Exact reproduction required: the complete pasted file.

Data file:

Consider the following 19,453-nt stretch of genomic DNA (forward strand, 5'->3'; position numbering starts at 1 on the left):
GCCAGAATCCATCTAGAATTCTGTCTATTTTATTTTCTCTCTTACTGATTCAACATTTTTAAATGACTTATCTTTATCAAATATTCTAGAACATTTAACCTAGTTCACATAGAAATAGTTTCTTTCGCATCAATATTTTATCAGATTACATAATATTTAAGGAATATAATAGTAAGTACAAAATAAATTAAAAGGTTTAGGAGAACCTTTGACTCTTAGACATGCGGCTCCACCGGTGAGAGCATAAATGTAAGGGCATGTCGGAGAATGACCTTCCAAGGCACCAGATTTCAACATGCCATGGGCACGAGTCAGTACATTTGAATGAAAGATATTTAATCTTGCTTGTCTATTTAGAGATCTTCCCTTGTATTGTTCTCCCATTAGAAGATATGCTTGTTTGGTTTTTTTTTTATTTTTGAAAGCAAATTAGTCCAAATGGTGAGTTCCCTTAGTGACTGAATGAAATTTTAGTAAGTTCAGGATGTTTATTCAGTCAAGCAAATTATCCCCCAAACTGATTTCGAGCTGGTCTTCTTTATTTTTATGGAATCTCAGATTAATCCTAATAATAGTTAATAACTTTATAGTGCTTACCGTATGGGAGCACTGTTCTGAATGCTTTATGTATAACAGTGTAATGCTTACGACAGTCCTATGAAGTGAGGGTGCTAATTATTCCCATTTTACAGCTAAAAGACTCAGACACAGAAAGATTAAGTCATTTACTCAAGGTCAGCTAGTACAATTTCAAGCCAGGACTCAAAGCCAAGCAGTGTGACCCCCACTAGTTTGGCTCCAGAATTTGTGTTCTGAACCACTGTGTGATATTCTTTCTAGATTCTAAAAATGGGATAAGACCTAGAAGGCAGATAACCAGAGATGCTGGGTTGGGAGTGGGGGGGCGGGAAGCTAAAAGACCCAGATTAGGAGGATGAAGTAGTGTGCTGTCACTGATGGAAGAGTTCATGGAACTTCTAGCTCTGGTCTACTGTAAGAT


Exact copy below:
Consider the following 19,453-nt stretch of genomic DNA (forward strand, 5'->3'; position numbering starts at 1 on the left):
GCCAGAATCCATCTAGAATTCTGTCTATTTTATTTTCTCTCTTACTGATTCAACATTTTTAAATGACTTATCTTTATCAAATATTCTAGAACATTTAACCTAGTTCACATAGAAATAGTTTCTTTCGCATCAATATTTTATCAGATTACATAATATTTAAGGAATATAATAGTAAGTACAAAATAAATTAAAAGGTTTAGGAGAACCTTTGACTCTTAGACATGCGGCTCCACCGGTGAGAGCATAAATGTAAGGGCATGTCGGAGAATGACCTTCCAAGGCACCAGATTTCAACATGCCATGGGCACGAGTCAGTACATTTGAATGAAAGATATTTAATCTTGCTTGTCTATTTAGAGATCTTCCCTTGTATTGTTCTCCCATTAGAAGATATGCTTGTTTGGTTTTTTTTTTATTTTTGAAAGCAAATTAGTCCAAATGGTGAGTTCCCTTAGTGACTGAATGAAATTTTAGTAAGTTCAGGATGTTTATTCAGTCAAGCAAATTATCCCCCAAACTGATTTCGAGCTGGTCTTCTTTATTTTTATGGAATCTCAGATTAATCCTAATAATAGTTAATAACTTTATAGTGCTTACCGTATGGGAGCACTGTTCTGAATGCTTTATGTATAACAGTGTAATGCTTACGACAGTCCTATGAAGTGAGGGTGCTAATTATTCCCATTTTACAGCTAAAAGACTCAGACACAGAAAGATTAAGTCATTTACTCAAGGTCAGCTAGTACAATTTCAAGCCAGGACTCAAAGCCAAGCAGTGTGACCCCCACTAGTTTGGCTCCAGAATTTGTGTTCTGAACCACTGTGTGATATTCTTTCTAGATTCTAAAAATGGGATAAGACCTAGAAGGCAGATAACCAGAGATGCTGGGTTGGGAGTGGGGGGGCGGGAAGCTAAAAGACCCAGATTAGGAGGATGAAGTAGTGTGCTGTCACTGATGGAAGAGTTCATGGAACTTCTAGCTCTGGTCTACTGTAAGAT